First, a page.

The Infinity Award, presented to an artist who has passed on and leaves behind a legacy that will be remembered was given posthumously to the late Doris Roberts who passed April 17, 2016. The Emmy Award-winning actress known best for her performance as Marie Barone on Everyone Loves Raymond, Born Doris May Green November 4, 1925, in St. Louis, Missouri, Roberts took her stepfather’s name, which became her professional name. Roberts took drama lessons when she was young, working odd jobs to raise money for tuition. She appeared on many TV shows and after beginning her professional acting career in the early 1950s, decades would pass before she had a regular, notable role. It was in 1996 that Roberts took the role that would become her signature – Marie Barone, on the hit sitcom Everybody Loves Raymond. She appeared in all 210 episodes over nine seasons, the only star other than the lead actor Ray Romano to do so. Roberts won four Emmy Awards, and American Comedy Award, a Screen Actors Guild Award and more.
In addition to her acting career, Roberts wrote the autobiography “Are You Hungry, Dear? Life, Laughs and Lasagna,” and in 2002, she testified before Congress about the prevalence of age discrimination in Hollywood. Doris Roberts supported animal welfare organizations such as Puppies Behind Bars, and she served as chairwoman on the Children with AIDS Foundation. She will be missed.
World-renowned Broadway actress, singer Eloise Laws was the performer for the evening. Eloise Laws is a singer and a member of the prominent Laws family of musicians from Houston, Texas. Known to her fans simply as “El,” she is a performer and author with more than 30 years experience in the entertainment industry. She continues to perform worldwide, including Japan where she performed at the Cotton Club alongside her brother Hubert, Ronnie Laws and sister Debra Laws. She was bestowed the esteemed Cherry Blossom Award at the Tokyo Music Festival. Eloise Laws is a legendary songstress who will appear for one performance only in the award-winning 1940’s jazz musical, North on South Central Avenue at the Warner Grand Theatre in San Pedro on Mary 26, 2017. To find out more about this event and others, please check out her website: http://eloiselaws.com/.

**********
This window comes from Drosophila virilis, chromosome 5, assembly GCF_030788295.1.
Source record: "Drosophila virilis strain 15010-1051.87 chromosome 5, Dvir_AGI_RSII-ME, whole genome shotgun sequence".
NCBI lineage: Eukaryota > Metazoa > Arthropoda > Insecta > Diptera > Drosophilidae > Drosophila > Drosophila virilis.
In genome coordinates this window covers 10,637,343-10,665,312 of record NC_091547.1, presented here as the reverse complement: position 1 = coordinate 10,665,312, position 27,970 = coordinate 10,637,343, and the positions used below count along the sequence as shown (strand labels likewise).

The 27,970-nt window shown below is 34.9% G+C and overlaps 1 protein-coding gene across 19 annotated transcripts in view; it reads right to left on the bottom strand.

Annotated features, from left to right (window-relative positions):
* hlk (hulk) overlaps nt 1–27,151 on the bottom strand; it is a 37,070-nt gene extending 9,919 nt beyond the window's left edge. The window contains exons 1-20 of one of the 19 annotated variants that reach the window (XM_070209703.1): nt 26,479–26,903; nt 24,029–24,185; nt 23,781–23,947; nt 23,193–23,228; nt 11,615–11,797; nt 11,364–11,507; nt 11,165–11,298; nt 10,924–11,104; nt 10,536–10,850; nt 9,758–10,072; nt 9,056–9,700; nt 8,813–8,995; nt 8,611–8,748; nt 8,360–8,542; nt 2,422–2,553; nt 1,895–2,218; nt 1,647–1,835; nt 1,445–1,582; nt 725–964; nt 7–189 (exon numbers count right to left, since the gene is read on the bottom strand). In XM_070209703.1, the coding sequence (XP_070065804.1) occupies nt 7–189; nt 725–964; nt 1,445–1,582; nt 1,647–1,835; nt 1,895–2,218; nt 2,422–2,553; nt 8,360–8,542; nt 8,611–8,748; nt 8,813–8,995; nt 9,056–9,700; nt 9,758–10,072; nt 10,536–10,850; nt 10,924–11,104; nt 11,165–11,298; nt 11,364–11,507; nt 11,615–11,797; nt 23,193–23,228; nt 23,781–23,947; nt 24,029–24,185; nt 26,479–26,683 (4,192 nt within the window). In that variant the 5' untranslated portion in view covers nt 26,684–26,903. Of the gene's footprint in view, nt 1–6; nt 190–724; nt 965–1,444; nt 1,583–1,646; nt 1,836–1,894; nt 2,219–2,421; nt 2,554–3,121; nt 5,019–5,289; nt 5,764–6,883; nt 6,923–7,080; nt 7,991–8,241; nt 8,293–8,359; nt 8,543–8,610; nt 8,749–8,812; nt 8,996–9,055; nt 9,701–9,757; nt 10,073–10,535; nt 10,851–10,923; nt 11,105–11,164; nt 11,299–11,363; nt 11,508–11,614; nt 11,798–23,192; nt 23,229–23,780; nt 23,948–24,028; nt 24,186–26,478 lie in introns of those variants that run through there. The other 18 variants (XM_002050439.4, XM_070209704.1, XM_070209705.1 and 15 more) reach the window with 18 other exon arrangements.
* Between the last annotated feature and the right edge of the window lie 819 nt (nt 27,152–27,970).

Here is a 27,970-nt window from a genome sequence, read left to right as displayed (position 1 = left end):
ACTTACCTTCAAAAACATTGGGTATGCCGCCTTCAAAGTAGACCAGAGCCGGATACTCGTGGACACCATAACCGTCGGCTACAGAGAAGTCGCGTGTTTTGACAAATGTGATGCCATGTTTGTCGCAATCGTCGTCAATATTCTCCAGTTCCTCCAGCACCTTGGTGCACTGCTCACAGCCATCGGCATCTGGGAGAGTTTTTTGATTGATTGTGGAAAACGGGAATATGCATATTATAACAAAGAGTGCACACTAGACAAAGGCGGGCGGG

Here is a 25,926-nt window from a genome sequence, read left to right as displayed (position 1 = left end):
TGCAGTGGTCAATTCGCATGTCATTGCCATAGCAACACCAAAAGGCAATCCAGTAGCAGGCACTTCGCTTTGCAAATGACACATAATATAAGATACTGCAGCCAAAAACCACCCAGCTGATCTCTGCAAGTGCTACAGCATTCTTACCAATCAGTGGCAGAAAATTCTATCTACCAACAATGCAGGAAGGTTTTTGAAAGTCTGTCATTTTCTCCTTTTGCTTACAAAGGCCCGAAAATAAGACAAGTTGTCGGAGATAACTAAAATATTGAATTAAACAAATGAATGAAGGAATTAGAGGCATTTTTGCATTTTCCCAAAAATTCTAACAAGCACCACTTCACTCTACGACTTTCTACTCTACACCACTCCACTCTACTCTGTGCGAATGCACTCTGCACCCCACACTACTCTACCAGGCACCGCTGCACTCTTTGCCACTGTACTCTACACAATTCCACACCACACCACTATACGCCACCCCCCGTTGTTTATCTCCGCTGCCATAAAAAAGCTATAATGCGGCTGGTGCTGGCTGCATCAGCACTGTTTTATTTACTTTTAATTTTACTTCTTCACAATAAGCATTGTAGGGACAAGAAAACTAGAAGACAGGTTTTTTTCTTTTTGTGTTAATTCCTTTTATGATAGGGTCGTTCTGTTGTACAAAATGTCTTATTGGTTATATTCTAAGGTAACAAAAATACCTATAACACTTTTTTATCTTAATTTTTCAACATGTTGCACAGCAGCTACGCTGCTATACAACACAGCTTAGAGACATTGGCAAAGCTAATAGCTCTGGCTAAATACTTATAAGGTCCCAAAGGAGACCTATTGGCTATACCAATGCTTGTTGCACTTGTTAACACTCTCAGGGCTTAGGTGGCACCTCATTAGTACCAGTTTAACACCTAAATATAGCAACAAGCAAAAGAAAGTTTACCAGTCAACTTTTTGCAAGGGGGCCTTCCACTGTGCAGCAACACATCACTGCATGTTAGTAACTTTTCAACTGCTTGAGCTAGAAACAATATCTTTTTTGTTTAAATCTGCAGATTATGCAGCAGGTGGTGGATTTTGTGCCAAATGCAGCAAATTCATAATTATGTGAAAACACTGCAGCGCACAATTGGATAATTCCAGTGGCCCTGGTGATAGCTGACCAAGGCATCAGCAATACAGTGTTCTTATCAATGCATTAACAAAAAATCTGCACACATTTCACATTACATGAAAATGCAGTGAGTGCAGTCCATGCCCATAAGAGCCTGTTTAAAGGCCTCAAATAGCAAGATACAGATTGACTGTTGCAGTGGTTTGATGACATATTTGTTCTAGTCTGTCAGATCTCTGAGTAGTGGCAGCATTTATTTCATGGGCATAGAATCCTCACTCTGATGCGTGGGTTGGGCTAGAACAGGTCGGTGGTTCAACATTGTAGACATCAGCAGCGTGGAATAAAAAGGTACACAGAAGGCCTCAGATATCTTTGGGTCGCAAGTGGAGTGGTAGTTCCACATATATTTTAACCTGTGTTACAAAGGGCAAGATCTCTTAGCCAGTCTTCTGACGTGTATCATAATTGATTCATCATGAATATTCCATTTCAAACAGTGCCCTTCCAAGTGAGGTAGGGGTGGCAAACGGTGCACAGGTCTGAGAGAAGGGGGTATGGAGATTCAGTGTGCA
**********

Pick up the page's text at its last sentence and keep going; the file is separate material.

Of course none of the above festivities would be possible without Barnsdall Art Park itself. The eleven and a half-acre site was donated to the City of Los Angeles by Aline Barnsdall in 1927 with the stipulation that the site must, “forever remain a public park …for the enjoyment of the community in general (and that) no buildings be erected except for art purposes”. The jewel of the site is Hollyhock House. Designed by Frank Lloyd Wright; the house will soon become a UNESCO World Heritage site and houses The Municipal Art Gallery, The Junior Arts Center and The Barnsdall Gallery Theater. The Barnsdall Art Park serves the community as an art mecca, educational center and performance space for local artists, both accomplished and budding. Visit the Barnsdall Art Park website at >>> firstname.lastname@example.org
Art and culture is alive and well and living in Los Angeles’ Barnsdall Art Park.
Posted by Valerie Milano on Thursday, March 23, 2017